Archive for the ‘TED’ Category

Global warming vs. local warming

Posted: 2013 年 10 月 21 日 in TED
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Instead of addressing the issue of global warming, Joseph Yossi Vardi ventured local warming. He is a lengenday community-builder, connector and prankster with an absurd sense of humor and a refreshing set of values that drive his approach to new investments. In this video, he warns male bloggers of how a laptop increases scrotal temperature and results in health problems.

For instructors, the video may serve as a warm-up to get learners ready for a serious topic such as global warming or a complement to rigid textbook readings. For learners, you may find it useful to follow the step-by-step instruction and improve your language skills.

Step 1: Please watch the video with Chinese subtitles to get the main idea of the whole speech.

Step 2: Please change Chinese subtitles into English subtitles to locate the following target words and figure out their meanings from the context. (You can change the subtitles from the bottom of the video.)

target words: posture, ventilation, balance, thigh, gene, geek, endangered species, population growth, laptop penetration, wireless keyboard, Wi-Fi, protection measures, scrotum/scrota, sleek, well-groomed, overpopulation

Step 3: Please watch the video with English subtitles AGAIN and answer the following questions with an oral presentation or a written composition.

  1. What is Joseph’s definition of “inconvenient truth"?

  2. What is the important health message that Joseph delivers?

  3. Why did people laugh when Joseph was explaining the difference between scrotum and scrota?

  4. In your daily life, do you follow the principle of “Practice the preach; walk the talk” as Joseph do?

  5. Nowadays, there are many social campaigns in the world featuring “think globally; act locally.” Could you give more examples?

Step 4: Please watch the video WITHOUT subtitles, and keep up with the speech rate.

Note: You may be interested in the transcript at the bottom of the video.

In senior high textbooks, there is a unit talking about an unusual award–the Ig Nobel Prizes. Some school teachers may have a hard time teaching this unit because their students are not into science. Actually, it is not rocket science that baffles everyone; instead, the class will roar with laughter because of the hilarious way of doing research and inspiring ideas behind.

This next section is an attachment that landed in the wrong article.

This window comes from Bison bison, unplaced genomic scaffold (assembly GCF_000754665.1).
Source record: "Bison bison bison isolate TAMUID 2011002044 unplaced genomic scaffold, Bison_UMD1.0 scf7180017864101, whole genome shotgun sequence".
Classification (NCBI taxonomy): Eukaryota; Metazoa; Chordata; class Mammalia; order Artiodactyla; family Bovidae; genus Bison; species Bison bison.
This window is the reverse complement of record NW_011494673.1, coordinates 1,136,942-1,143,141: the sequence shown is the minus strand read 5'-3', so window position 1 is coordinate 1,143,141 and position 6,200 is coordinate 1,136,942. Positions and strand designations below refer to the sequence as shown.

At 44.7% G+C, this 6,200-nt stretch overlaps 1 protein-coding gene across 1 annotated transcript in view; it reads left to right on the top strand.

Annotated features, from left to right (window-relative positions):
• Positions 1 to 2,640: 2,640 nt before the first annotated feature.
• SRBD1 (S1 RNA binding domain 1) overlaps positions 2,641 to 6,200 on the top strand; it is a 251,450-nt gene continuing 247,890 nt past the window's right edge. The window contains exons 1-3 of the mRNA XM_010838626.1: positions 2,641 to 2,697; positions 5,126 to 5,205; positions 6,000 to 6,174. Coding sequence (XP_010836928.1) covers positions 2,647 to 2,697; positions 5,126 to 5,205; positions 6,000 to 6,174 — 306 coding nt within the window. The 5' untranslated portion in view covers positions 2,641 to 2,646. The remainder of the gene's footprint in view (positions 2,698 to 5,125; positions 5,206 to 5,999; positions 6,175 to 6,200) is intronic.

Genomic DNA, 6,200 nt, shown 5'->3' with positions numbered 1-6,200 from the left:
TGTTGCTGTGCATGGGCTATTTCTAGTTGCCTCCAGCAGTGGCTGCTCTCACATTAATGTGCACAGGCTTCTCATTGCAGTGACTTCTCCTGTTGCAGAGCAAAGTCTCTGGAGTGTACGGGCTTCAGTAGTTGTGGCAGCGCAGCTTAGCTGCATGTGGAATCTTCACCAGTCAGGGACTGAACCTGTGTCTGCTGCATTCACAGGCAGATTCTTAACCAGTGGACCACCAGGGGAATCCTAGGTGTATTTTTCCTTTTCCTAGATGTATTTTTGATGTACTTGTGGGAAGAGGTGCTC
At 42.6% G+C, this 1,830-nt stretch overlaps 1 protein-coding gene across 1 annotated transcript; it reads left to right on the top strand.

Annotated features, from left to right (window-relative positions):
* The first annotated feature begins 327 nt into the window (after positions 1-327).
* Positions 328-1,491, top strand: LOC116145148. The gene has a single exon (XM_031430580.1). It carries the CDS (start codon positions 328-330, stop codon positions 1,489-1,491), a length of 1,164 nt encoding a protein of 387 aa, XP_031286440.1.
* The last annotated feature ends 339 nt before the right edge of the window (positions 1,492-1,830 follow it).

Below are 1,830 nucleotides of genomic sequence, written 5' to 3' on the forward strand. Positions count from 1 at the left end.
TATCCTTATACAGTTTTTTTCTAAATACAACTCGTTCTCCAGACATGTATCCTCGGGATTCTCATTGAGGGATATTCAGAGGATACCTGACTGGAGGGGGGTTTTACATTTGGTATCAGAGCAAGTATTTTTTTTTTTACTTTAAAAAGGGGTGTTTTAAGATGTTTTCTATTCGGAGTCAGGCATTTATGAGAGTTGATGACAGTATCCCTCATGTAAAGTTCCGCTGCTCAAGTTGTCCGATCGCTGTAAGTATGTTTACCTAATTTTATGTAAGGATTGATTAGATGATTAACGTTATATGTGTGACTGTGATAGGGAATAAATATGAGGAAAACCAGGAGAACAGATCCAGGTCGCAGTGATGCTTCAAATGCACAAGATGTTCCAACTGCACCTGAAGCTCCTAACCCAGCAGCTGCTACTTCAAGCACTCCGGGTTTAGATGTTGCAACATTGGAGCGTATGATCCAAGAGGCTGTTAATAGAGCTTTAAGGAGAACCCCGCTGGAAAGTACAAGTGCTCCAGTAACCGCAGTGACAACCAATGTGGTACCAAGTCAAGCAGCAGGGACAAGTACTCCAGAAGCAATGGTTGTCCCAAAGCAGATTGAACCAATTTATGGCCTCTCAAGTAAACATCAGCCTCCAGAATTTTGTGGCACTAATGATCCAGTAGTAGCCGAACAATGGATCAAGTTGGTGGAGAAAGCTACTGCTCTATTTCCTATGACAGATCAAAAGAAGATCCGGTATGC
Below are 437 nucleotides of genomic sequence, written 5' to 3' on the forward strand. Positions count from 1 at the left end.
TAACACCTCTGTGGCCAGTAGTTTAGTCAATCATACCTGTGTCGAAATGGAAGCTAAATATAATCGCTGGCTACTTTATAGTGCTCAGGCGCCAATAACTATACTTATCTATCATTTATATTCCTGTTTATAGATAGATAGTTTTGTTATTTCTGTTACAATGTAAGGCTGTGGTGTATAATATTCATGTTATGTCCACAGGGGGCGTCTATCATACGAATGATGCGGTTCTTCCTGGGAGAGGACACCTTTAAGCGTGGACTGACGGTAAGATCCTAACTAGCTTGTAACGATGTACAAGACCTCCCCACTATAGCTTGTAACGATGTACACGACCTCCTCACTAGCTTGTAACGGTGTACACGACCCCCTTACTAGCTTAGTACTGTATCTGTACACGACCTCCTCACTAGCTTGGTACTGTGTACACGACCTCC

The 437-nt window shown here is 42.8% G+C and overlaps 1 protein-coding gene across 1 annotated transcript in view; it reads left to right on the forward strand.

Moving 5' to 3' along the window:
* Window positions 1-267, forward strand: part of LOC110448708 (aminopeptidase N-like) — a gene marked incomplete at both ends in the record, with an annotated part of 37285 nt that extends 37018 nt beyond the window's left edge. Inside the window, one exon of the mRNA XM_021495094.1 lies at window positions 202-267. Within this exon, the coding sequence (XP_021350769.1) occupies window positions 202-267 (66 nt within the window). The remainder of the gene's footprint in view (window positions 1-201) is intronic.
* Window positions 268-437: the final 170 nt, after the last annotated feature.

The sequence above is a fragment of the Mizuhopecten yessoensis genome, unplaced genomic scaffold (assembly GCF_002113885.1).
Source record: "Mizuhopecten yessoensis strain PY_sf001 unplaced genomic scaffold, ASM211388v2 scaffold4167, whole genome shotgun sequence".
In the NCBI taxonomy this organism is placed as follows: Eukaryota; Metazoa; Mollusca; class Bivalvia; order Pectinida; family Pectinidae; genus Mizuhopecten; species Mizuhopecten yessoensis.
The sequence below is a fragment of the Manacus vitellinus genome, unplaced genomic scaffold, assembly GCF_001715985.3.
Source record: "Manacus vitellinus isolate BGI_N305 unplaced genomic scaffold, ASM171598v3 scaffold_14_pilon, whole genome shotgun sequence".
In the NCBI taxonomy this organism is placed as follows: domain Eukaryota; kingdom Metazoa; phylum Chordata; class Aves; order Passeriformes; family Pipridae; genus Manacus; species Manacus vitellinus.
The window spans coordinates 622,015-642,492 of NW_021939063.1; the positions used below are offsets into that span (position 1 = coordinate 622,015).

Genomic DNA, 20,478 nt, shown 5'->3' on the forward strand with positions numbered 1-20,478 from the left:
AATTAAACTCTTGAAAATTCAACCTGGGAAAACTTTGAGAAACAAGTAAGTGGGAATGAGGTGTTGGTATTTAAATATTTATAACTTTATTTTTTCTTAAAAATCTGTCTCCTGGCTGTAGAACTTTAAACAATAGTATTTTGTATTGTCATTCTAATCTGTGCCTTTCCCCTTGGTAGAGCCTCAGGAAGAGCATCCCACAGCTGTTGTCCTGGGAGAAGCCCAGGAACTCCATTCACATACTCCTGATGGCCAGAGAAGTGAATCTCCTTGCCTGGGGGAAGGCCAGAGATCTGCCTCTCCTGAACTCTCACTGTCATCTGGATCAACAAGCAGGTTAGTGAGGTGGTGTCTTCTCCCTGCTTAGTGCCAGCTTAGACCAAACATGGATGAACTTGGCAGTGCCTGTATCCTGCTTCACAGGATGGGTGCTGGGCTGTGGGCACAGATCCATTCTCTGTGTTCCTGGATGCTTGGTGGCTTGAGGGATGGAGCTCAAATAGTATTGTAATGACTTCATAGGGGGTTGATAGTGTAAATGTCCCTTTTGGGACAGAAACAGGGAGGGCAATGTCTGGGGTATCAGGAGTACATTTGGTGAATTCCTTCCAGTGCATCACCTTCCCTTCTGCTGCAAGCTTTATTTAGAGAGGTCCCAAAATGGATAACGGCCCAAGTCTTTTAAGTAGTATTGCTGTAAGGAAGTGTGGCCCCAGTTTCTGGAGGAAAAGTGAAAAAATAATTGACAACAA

For teachers, you may have students read the following description of the Ig Nobel Prizes from wikipedia first, watch the video “How a dead duck changed my life,” and ask them to share their ideas in class. For learners, you may be interested in more winners and their researches after watching the video; here is a list of the Ig Nobel Prize winners for your reference.

The Ig Nobel Prizes are an American parody of the Nobel Prizes and are given each year in early October for ten unusual or trivial achievements in scientific research. The stated aim of the prizes is to “honor achievements that first make people laugh, and then make them think." The awards are sometimes veiled criticism (or gentle satire). Organized by the scientific humor magazine Annals of Improbable Research (AIR), they are presented by a group that includes Nobel Laureates at a ceremony at Harvard University‘s Sanders Theater, and they are followed by a set of public lectures by the winners at MIT. The name is a play on the words ignoble (“characterized by baseness, lowness, or meanness") and the Nobel Prize. The pronunciation used during the ceremony is /ˌɪɡnoʊˈbɛl/ ig-noh-bel, not like the word “ignoble".

2003 Ig Nobel Prize winner–Kees Moeliker “How a dead duck changed my life”

(English subtitle and transcript are available at the bottom of the video.)